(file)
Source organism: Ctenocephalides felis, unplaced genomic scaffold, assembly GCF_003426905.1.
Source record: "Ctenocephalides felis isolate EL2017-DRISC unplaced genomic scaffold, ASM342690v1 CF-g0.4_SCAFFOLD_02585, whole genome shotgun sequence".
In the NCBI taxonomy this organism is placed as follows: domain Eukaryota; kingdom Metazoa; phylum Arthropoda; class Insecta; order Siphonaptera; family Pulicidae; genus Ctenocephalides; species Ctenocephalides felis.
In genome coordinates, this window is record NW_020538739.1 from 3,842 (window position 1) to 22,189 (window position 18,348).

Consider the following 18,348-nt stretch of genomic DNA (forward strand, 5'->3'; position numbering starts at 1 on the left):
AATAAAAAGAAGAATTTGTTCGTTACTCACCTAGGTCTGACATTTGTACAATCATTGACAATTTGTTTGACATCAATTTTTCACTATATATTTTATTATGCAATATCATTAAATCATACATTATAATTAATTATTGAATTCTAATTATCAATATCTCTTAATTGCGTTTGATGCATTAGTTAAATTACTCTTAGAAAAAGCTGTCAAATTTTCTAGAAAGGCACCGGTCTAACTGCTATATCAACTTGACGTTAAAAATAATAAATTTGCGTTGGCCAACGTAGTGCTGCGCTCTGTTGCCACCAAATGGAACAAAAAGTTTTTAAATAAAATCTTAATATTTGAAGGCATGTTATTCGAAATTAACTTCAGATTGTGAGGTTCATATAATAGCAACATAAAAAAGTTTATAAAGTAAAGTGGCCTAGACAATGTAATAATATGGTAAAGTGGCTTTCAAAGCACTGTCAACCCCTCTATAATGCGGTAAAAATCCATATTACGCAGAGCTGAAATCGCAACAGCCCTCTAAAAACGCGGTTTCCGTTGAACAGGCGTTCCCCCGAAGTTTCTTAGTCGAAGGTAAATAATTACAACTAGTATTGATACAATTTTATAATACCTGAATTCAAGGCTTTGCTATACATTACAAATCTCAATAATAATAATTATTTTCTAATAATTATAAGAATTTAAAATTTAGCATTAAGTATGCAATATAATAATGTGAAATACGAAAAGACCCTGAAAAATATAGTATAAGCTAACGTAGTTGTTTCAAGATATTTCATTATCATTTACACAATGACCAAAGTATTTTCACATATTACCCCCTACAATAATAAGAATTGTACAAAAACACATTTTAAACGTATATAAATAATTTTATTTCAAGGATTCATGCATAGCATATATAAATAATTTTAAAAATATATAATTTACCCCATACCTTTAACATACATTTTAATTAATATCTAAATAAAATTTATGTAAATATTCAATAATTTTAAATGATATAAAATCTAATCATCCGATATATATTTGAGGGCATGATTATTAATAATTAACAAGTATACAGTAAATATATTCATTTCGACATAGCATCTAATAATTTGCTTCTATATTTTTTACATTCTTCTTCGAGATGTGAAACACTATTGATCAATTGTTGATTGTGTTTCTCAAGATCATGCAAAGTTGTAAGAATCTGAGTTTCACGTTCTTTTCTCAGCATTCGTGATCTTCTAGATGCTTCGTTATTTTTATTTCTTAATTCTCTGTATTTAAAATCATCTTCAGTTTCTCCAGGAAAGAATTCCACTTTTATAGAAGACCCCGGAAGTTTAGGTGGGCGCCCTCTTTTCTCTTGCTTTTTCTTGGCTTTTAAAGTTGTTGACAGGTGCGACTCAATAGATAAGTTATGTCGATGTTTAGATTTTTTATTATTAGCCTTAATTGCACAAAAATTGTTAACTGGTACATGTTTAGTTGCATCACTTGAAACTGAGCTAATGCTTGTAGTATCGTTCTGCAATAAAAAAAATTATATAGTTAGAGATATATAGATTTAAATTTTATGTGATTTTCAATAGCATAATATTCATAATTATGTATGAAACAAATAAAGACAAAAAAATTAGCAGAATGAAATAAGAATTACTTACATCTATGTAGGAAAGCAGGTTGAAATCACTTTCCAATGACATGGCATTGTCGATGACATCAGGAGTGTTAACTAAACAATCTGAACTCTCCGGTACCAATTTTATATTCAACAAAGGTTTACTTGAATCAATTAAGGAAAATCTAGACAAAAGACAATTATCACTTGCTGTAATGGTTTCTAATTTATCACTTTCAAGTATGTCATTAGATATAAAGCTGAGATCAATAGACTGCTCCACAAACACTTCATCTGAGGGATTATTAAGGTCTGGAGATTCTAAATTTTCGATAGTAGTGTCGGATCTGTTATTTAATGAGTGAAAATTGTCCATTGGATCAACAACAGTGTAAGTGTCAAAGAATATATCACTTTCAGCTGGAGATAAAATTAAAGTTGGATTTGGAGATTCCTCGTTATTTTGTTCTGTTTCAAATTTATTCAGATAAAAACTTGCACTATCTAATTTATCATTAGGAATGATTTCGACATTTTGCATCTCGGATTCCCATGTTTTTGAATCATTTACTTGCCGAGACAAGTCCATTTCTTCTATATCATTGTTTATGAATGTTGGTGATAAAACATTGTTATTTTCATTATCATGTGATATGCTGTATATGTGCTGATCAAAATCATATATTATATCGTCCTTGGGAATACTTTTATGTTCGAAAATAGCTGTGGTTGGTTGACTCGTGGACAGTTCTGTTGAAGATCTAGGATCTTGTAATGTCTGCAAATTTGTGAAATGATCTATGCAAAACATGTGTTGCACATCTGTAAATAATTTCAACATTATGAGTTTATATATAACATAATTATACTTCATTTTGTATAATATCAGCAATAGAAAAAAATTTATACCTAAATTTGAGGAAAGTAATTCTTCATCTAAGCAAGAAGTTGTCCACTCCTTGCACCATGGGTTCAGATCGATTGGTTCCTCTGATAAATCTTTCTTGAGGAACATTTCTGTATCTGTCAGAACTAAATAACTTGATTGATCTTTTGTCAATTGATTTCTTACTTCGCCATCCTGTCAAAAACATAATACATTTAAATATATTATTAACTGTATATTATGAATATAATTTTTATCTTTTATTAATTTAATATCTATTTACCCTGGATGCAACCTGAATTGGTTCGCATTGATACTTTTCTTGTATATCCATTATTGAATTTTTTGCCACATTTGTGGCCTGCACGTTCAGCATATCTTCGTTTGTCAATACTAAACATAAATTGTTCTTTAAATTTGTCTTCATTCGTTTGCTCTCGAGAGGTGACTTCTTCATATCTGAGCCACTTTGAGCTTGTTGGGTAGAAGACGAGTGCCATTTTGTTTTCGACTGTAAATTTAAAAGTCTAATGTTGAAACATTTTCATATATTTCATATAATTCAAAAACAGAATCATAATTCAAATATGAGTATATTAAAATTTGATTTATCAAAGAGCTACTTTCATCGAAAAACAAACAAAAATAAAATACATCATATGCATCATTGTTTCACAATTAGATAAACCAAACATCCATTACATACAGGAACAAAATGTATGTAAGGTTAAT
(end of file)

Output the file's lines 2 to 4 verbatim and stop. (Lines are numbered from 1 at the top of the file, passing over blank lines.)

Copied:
Source record: "Ctenocephalides felis isolate EL2017-DRISC unplaced genomic scaffold, ASM342690v1 CF-g0.4_SCAFFOLD_02585, whole genome shotgun sequence".
In the NCBI taxonomy this organism is placed as follows: domain Eukaryota; kingdom Metazoa; phylum Arthropoda; class Insecta; order Siphonaptera; family Pulicidae; genus Ctenocephalides; species Ctenocephalides felis.
In genome coordinates, this window is record NW_020538739.1 from 3,842 (window position 1) to 22,189 (window position 18,348).